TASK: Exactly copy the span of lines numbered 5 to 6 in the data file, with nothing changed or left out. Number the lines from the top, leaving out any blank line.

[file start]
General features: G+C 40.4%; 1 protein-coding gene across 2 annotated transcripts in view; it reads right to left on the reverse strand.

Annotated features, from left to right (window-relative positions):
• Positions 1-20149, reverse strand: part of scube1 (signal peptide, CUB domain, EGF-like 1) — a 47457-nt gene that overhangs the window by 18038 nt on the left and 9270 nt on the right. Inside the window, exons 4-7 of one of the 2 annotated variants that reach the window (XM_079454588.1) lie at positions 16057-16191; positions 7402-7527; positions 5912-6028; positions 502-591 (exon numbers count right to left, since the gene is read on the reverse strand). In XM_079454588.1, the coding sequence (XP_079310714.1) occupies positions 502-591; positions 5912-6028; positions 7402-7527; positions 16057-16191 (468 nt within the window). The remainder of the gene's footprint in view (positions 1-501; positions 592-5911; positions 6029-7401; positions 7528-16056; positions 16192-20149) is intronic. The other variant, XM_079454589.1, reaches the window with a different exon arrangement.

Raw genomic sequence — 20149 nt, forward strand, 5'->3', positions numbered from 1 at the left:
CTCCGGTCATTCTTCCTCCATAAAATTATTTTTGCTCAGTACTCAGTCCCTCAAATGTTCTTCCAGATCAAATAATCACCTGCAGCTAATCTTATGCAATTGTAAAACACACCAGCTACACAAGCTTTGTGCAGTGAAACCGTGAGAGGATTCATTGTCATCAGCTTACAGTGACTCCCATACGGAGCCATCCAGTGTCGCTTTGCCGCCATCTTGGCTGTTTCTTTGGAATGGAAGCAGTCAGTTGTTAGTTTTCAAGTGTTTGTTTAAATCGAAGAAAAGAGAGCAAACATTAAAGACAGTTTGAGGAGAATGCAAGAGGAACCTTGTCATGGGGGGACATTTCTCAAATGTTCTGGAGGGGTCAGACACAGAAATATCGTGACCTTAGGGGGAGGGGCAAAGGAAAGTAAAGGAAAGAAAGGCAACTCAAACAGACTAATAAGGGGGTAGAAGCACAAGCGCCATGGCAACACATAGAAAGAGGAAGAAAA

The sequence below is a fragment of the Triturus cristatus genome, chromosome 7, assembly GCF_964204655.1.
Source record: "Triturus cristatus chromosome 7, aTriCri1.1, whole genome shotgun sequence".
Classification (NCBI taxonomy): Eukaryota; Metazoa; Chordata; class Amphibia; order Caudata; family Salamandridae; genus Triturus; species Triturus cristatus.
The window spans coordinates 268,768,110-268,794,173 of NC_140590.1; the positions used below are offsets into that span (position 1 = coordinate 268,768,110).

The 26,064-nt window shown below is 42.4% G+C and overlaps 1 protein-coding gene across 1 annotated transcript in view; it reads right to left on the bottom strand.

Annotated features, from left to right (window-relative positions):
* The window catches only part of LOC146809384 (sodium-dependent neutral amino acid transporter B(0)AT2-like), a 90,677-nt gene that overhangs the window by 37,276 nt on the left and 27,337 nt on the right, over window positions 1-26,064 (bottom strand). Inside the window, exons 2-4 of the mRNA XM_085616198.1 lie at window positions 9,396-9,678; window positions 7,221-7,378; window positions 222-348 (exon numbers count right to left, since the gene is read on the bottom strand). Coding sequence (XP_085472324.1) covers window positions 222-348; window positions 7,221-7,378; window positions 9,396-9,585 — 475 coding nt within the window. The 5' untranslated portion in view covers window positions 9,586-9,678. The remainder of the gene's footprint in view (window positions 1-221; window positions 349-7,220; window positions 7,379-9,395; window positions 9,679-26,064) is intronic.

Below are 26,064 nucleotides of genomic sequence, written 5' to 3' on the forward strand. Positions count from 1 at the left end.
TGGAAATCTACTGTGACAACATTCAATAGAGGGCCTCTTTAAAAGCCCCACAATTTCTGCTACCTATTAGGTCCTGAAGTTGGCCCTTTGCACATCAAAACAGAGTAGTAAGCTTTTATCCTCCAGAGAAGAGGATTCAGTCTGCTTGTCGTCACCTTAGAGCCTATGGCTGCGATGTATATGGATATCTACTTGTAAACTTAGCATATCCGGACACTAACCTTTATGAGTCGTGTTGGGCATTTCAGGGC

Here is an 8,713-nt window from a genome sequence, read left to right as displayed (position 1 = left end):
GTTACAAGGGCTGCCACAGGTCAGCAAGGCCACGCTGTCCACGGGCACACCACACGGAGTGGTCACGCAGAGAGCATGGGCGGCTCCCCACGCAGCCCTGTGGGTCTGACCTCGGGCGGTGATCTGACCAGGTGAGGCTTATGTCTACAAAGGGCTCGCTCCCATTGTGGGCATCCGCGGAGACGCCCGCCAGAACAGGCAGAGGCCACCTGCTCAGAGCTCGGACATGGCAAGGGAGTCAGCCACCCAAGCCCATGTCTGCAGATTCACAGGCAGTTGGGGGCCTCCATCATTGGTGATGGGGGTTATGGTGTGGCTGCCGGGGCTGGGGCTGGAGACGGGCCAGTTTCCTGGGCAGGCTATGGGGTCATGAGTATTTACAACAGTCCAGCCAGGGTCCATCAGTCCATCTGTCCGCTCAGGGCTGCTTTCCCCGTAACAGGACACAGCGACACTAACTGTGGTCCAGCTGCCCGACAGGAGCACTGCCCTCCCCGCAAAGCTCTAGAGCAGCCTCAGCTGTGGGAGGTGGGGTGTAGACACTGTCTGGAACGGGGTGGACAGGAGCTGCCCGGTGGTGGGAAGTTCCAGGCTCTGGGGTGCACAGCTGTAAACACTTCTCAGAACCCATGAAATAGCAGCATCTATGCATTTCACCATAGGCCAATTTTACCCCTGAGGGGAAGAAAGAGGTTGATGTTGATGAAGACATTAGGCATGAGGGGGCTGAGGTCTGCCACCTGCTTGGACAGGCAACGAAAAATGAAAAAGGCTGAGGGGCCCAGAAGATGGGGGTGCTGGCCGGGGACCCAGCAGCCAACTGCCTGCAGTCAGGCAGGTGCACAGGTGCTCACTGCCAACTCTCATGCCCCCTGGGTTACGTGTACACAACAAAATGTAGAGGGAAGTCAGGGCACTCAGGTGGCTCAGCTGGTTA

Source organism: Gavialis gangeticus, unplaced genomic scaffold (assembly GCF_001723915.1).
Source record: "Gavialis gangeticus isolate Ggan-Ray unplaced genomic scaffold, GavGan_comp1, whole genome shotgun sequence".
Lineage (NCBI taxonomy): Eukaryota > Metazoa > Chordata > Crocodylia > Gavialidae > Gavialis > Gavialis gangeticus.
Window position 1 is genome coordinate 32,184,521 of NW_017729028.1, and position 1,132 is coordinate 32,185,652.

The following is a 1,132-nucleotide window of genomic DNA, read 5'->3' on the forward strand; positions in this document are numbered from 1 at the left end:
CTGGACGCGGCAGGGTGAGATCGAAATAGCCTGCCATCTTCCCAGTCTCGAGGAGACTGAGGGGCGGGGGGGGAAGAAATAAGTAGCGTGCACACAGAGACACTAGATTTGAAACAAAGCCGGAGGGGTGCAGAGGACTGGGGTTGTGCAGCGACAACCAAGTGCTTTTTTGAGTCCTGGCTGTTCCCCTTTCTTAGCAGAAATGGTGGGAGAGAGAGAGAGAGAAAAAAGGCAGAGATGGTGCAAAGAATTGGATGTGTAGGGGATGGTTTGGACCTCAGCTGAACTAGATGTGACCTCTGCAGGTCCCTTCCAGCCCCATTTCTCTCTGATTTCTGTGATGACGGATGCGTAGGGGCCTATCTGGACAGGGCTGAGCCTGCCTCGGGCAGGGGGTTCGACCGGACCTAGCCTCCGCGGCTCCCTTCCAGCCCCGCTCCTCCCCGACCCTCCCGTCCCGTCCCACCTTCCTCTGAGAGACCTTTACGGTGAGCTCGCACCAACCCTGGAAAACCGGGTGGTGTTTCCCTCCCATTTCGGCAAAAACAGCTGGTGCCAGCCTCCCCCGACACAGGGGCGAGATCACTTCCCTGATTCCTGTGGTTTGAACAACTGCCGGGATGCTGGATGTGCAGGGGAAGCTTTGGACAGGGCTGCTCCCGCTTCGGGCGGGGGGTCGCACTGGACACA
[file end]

CTCCGGTCATTCTTCCTCCATAAAATTATTTTTGCTCAGTACTCAGTCCCTCAAATGTTCTTCCAGATCAAATAATCACCTGCAGCTAATCTTATGCAATTGTAAAACACACCAGCTACACAAGCTTTGTGCAGTGAAACCGTGAGAGGATTCATTGTCATCAGCTTACAGTGACTCCCATACGGAGCCATCCAGTGTCGCTTTGCCGCCATCTTGGCTGTTTCTTTGGAATGGAAGCAGTCAGTTGTTAGTTTTCAAGTGTTTGTTTAAATCGAAGAAAAGAGAGCAAACATTAAAGACAGTTTGAGGAGAATGCAAGAGGAACCTTGTCATGGGGGGACATTTCTCAAATGTTCTGGAGGGGTCAGACACAGAAATATCGTGACCTTAGGGGGAGGGGCAAAGGAAAGTAAAGGAAAGAAAGGCAACTCAAACAGACTAATAAGGGGGTAGAAGCACAAGCGCCATGGCAACACATAGAAAGAGGAAGAAAA

The sequence below is a fragment of the Triturus cristatus genome, chromosome 7, assembly GCF_964204655.1.